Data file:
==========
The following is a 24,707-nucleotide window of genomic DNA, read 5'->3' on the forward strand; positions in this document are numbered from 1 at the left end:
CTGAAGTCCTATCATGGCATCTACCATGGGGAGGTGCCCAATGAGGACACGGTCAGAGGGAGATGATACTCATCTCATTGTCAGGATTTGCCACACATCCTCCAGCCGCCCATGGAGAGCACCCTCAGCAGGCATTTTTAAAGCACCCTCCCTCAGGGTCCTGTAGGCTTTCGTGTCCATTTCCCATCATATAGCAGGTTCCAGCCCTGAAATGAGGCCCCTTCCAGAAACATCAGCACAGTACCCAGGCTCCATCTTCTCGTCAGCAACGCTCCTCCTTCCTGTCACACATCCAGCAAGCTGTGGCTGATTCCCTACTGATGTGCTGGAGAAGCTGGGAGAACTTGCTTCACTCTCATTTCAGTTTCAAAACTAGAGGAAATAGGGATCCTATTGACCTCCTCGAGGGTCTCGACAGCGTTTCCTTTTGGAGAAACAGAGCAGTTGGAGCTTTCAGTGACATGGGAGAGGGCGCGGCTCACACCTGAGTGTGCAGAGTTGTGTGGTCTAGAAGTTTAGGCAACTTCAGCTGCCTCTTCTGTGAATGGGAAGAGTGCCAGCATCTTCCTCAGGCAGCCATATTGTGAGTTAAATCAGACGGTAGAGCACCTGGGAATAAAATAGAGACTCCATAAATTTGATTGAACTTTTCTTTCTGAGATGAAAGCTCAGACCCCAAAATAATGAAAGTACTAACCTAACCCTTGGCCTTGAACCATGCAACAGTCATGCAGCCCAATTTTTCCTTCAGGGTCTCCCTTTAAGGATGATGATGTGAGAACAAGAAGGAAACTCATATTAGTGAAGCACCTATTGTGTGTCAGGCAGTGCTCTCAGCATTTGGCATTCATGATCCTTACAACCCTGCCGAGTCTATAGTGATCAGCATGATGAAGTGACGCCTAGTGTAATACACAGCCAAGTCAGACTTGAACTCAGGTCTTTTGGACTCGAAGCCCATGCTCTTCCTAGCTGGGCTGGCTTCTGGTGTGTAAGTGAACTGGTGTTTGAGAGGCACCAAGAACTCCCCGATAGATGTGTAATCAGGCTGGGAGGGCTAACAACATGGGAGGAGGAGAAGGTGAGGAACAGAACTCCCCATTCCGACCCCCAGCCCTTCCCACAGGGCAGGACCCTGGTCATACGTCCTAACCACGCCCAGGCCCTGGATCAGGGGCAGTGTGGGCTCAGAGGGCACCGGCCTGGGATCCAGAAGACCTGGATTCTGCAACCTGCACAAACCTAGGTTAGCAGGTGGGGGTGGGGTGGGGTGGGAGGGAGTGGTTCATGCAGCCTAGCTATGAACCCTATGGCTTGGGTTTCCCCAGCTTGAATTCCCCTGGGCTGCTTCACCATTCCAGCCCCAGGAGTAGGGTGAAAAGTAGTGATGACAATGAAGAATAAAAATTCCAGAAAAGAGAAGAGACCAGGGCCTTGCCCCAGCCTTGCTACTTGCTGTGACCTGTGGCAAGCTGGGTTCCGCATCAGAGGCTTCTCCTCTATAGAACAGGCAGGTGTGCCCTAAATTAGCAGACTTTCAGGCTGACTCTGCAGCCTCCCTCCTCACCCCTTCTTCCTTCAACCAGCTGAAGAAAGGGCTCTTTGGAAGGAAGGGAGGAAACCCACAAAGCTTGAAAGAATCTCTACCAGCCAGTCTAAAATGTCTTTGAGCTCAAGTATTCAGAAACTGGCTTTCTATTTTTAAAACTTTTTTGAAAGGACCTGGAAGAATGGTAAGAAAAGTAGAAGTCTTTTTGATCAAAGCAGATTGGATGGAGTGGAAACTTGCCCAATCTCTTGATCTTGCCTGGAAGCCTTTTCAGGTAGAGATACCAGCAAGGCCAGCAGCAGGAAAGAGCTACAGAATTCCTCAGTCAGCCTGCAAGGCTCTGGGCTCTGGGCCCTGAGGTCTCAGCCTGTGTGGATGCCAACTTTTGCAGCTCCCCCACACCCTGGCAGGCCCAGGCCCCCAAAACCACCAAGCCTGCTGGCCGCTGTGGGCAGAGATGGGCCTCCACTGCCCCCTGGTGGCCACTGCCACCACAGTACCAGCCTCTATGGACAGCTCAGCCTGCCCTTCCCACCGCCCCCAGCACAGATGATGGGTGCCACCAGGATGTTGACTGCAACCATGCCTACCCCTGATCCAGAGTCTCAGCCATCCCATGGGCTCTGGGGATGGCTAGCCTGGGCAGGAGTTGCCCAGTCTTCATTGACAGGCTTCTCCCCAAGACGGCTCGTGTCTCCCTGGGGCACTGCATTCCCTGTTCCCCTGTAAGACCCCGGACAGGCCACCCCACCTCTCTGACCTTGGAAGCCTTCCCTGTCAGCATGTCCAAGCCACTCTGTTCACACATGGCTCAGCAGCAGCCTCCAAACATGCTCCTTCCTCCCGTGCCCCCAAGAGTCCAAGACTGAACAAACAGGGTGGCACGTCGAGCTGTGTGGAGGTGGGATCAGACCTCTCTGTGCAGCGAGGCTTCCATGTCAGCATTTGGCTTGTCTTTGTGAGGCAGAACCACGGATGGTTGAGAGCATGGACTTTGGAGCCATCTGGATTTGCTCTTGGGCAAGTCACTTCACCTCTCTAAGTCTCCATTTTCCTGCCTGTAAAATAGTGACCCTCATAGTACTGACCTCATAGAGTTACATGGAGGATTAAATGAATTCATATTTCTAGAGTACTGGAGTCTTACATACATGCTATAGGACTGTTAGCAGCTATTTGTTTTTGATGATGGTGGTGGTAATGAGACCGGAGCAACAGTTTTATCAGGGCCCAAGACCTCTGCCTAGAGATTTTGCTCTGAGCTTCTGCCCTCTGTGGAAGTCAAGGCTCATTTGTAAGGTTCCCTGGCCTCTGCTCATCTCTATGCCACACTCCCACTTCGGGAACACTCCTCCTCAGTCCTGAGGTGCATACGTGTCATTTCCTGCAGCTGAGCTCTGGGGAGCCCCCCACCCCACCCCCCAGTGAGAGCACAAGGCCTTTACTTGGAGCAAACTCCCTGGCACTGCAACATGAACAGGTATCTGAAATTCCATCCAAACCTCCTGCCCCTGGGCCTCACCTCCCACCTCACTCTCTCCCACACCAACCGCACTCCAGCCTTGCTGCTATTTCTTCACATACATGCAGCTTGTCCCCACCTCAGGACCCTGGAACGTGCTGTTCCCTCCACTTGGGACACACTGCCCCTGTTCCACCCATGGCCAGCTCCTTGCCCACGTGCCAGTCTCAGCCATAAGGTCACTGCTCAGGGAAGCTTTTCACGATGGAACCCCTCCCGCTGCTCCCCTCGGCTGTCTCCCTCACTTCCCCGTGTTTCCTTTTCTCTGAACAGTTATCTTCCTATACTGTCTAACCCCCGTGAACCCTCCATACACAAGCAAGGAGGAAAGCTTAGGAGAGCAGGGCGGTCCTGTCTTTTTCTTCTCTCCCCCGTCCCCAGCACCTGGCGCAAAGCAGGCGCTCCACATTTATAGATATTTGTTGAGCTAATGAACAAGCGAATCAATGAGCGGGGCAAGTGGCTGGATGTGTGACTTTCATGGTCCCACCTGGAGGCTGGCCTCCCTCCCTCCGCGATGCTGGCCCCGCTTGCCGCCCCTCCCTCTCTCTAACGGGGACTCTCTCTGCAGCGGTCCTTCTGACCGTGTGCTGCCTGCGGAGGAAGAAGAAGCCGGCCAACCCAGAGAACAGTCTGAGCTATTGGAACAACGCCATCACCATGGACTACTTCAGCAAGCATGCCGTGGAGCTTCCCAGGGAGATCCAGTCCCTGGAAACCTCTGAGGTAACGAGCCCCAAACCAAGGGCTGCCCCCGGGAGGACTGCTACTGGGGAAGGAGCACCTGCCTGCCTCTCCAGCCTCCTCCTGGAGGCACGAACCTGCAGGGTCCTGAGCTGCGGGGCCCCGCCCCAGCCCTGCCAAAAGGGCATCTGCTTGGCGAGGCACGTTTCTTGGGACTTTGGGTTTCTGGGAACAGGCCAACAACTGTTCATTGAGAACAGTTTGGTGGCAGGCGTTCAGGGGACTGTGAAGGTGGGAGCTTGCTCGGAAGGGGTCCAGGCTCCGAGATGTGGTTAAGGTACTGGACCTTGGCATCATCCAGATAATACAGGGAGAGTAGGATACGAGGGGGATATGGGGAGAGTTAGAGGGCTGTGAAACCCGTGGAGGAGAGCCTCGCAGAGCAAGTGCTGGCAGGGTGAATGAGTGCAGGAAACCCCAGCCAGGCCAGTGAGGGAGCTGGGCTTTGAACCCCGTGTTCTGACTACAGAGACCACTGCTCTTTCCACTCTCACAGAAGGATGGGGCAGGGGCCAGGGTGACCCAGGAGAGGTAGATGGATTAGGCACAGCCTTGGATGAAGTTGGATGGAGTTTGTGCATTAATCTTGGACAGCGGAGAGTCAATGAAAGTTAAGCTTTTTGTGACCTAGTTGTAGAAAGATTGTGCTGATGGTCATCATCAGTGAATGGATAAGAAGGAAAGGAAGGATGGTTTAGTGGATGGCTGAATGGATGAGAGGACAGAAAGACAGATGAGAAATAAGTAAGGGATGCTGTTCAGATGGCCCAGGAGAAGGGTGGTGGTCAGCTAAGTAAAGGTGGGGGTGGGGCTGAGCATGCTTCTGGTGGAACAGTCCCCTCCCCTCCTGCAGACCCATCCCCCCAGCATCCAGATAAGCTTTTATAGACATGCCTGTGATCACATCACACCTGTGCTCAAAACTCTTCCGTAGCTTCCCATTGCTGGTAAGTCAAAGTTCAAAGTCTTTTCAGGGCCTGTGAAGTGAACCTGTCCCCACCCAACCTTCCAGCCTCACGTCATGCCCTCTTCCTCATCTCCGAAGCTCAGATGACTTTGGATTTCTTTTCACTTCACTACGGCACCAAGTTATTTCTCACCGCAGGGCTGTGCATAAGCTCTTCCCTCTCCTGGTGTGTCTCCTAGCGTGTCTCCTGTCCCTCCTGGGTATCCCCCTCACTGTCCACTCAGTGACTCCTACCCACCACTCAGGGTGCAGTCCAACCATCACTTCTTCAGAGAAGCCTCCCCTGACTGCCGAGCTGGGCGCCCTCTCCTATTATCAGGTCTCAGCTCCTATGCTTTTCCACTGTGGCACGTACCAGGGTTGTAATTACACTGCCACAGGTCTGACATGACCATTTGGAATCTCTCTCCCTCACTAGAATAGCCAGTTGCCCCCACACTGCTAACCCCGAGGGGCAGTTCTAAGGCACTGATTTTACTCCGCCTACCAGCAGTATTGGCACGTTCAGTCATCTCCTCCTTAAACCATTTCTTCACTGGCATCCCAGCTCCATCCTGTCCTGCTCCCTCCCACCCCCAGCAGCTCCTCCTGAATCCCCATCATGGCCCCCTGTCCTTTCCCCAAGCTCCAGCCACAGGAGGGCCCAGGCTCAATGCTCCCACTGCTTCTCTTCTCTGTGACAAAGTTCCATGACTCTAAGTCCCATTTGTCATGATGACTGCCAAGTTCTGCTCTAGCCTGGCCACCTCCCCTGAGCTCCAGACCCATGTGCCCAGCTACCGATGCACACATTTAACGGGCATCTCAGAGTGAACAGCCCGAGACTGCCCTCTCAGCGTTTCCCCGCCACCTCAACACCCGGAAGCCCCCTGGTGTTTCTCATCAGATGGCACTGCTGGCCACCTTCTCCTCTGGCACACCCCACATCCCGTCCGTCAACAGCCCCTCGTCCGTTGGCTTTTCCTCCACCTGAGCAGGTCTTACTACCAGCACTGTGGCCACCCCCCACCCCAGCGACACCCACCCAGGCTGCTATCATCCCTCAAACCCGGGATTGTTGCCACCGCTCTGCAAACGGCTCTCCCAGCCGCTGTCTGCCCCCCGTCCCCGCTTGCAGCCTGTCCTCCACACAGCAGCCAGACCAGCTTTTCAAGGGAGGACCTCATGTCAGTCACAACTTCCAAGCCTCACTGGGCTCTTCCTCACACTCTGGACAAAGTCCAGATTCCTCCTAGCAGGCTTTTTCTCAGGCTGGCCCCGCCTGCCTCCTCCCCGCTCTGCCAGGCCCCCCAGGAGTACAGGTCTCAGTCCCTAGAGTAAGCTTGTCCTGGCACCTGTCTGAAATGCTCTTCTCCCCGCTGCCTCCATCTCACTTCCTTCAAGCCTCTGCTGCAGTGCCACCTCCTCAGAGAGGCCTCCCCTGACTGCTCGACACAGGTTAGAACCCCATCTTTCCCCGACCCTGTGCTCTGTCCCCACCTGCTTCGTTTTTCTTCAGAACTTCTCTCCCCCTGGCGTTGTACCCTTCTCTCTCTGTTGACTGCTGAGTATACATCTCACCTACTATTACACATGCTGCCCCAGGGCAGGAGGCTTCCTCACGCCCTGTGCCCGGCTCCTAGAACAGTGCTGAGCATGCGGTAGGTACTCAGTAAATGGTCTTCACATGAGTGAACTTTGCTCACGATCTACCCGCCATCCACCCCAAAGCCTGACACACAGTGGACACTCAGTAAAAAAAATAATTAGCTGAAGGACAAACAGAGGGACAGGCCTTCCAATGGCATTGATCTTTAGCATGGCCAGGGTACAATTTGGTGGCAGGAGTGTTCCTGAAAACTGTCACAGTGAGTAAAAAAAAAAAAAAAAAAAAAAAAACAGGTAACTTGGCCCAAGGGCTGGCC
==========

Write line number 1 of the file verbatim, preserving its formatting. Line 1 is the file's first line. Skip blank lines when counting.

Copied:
The following is a 24,707-nucleotide window of genomic DNA, read 5'->3' on the forward strand; positions in this document are numbered from 1 at the left end: